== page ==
The successful development of new oncology drugs requires phase I trials to accurately define the safety, tolerability, and most importantly maximum tolerated dose (MTD) of the study drug(s). Mischaracterization of the MTD can result in the failure of an otherwise promising drug due to perceived inactivity or excessive toxicity. Despite the importance of accurate MTD estimation, current trials designs frequently do not achieve this goal. One major reason is that current phase I eligibility criteria do not sufficiently control for potential confounders of dose-limiting toxicity (DLT) risk.
To address this significant limitation, we have previously leveraged a very large database of National Cancer Institute (NCI)–sponsored phase I studies and developed a nomogram to predict cycle 1 drug-related DLT risk. Our final nomogram includes both baseline patient characteristics (AST, albumin, WBC, estimated GFR, ECOG PS, and oncologic diagnosis [lymphoma yes/no]) and protocol characteristics (number of therapeutic agents, agent type [biologic yes/no]) to predict DLTs (Figure 1). Because all these factors are known at the time of enrollment, our nomogram can be used a priori to identify patients at significantly increased risk for DLT. This tool has the potential to redefine patient selection for phase I trials by improving patient safety while simultaneously increasing the accuracy of MTD estimation. By avoiding DLTs that require cohort expansion to demonstrate safety, this nomogram will allow fewer patients to be enrolled and therefore improve the speed and reduce the cost of phase I studies.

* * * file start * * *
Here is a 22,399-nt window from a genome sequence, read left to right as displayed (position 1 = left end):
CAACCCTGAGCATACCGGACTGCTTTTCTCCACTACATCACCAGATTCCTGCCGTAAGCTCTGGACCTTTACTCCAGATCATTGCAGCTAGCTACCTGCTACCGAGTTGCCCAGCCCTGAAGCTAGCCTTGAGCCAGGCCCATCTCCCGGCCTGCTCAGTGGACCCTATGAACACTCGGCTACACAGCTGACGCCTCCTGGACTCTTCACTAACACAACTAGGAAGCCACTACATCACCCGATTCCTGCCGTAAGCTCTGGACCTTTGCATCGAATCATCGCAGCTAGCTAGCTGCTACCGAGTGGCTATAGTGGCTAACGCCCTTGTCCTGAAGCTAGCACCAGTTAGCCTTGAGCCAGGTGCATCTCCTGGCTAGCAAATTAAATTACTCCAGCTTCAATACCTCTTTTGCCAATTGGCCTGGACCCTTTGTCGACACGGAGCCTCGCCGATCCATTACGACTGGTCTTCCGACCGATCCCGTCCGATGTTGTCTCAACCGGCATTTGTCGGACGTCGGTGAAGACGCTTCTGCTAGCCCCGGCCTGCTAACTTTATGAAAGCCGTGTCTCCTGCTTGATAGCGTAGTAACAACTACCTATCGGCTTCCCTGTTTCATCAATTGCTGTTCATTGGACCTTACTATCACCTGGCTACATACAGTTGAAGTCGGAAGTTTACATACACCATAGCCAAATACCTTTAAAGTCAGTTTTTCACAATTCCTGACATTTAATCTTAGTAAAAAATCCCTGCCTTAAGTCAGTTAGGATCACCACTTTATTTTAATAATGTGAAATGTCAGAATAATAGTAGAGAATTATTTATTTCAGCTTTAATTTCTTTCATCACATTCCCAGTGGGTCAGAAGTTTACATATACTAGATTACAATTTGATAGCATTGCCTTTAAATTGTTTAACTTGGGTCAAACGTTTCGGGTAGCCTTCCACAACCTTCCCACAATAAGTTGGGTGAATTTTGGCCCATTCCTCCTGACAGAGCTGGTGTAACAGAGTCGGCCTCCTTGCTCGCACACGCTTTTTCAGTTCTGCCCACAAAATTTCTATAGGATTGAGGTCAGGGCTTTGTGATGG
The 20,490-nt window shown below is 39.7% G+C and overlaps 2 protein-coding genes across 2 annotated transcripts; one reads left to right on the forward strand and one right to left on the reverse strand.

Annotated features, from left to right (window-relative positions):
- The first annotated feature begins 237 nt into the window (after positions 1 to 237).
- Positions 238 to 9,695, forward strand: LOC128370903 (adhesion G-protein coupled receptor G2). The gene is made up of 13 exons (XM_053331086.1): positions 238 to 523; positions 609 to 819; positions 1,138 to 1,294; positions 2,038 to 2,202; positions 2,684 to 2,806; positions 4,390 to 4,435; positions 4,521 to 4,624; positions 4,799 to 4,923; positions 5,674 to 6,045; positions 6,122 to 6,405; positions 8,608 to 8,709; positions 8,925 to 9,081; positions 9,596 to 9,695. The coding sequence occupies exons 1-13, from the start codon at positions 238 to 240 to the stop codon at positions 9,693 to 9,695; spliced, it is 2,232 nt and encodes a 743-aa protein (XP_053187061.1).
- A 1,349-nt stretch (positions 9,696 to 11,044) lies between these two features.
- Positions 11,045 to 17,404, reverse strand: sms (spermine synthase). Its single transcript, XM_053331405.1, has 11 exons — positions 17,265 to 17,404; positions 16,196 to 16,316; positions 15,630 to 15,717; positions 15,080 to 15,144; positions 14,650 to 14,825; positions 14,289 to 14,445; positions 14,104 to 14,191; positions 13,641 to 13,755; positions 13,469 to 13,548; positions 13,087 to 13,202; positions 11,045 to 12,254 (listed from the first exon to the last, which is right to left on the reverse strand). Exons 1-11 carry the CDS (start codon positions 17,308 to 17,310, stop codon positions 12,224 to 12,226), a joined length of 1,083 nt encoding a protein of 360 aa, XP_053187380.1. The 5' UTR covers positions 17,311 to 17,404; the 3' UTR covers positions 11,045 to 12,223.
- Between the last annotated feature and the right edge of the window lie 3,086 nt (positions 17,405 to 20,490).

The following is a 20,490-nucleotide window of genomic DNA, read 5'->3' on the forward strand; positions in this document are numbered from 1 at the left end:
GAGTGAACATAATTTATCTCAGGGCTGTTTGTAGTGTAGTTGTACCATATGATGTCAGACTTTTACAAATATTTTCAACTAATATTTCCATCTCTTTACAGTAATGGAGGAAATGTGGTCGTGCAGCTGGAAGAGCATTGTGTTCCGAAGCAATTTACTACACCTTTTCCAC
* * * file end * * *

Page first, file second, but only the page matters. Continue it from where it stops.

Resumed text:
Figure 1: Nomogram to Predict Cycle 1 Drug-Related Dose-Limiting Toxicity on Phase I Trials
Although potentially practice changing, this nomogram must be validated in an independent dataset before it can be used routinely in practice. The purpose of the current research proposal is to retrospectively validate this DLT prediction nomogram in an independent population of MSKCC patients previously enrolled to phase I trials in the Developmental Therapeutics Service.
Preferred Project Dates
Students are expected to be in attendance all eight weeks, start and end dates inclusive.